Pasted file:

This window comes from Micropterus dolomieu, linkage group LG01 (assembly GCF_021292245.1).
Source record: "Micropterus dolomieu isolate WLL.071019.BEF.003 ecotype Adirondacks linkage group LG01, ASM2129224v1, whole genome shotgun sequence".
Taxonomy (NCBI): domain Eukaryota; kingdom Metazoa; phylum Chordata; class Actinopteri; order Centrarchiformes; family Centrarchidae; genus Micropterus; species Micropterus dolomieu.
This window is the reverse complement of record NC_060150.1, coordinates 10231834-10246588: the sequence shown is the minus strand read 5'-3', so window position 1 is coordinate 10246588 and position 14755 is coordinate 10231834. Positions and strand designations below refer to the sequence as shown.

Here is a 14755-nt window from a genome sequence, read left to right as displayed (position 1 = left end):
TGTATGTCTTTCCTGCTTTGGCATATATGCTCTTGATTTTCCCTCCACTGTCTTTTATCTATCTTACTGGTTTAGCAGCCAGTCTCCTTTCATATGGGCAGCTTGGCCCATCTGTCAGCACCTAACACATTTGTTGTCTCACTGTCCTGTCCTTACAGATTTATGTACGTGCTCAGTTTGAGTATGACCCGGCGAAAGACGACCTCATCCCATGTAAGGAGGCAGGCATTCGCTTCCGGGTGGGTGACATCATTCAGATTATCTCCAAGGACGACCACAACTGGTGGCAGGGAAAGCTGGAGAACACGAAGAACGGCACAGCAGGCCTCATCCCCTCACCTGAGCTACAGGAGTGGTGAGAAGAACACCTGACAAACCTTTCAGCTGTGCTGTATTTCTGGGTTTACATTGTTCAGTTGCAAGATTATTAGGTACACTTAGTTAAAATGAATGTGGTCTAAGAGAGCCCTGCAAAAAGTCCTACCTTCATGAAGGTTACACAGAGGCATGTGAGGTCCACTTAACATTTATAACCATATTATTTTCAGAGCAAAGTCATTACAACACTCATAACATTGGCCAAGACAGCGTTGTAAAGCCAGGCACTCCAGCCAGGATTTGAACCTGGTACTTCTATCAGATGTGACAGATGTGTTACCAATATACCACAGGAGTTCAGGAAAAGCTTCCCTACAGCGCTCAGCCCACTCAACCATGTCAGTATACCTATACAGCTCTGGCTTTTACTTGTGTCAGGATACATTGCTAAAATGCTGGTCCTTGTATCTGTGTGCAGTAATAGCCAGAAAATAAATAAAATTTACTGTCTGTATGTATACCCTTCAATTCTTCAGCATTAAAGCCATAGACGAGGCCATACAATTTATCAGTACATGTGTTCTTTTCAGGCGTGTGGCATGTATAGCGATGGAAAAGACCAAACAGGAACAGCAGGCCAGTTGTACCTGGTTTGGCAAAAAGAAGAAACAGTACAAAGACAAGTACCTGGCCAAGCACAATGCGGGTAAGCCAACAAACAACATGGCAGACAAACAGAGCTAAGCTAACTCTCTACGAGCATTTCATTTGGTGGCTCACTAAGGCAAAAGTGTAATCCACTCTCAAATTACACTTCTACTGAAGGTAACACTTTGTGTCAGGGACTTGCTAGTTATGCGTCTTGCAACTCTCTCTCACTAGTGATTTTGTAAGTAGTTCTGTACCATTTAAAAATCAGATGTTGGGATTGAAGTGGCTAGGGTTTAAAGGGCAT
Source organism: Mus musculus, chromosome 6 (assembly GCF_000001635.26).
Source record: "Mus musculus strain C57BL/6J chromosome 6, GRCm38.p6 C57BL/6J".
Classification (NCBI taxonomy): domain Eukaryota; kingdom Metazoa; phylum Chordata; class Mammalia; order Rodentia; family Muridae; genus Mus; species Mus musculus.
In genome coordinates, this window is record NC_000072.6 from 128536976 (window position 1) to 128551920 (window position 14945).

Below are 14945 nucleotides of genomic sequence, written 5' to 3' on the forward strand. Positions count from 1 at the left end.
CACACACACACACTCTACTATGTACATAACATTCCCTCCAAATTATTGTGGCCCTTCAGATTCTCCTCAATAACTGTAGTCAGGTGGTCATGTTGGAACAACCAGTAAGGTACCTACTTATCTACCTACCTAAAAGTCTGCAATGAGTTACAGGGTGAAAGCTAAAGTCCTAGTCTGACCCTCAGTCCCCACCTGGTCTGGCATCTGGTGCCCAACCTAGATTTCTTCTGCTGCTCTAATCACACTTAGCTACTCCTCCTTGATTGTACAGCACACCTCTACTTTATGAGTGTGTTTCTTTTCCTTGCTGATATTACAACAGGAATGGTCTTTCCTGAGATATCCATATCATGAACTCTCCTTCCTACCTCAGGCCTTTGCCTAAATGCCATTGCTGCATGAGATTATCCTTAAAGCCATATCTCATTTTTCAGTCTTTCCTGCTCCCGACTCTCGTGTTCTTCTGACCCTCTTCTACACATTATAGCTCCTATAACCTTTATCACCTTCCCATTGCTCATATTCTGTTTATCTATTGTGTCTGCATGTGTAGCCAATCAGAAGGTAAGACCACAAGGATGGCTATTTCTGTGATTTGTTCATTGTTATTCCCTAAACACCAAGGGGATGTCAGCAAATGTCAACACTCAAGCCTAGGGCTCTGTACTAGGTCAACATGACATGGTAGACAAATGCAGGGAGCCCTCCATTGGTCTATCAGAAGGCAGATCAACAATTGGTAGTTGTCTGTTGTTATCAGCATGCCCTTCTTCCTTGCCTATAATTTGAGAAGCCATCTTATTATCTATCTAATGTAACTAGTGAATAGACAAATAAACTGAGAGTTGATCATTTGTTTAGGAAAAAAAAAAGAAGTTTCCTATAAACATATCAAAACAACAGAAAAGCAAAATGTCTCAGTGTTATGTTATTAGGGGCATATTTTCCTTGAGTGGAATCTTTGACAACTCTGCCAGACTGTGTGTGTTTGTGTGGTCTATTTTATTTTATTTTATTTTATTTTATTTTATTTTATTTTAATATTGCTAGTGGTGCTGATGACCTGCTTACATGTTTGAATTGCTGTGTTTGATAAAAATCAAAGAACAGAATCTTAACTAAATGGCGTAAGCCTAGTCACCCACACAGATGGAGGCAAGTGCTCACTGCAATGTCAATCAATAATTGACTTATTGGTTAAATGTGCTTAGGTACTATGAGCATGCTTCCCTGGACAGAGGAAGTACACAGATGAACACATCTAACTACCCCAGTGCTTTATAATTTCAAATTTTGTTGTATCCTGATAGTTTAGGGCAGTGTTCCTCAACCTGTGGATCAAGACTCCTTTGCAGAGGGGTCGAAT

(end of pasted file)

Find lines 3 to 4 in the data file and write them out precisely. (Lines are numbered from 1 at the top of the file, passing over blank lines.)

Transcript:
Taxonomy (NCBI): domain Eukaryota; kingdom Metazoa; phylum Chordata; class Actinopteri; order Centrarchiformes; family Centrarchidae; genus Micropterus; species Micropterus dolomieu.
This window is the reverse complement of record NC_060150.1, coordinates 10231834-10246588: the sequence shown is the minus strand read 5'-3', so window position 1 is coordinate 10246588 and position 14755 is coordinate 10231834. Positions and strand designations below refer to the sequence as shown.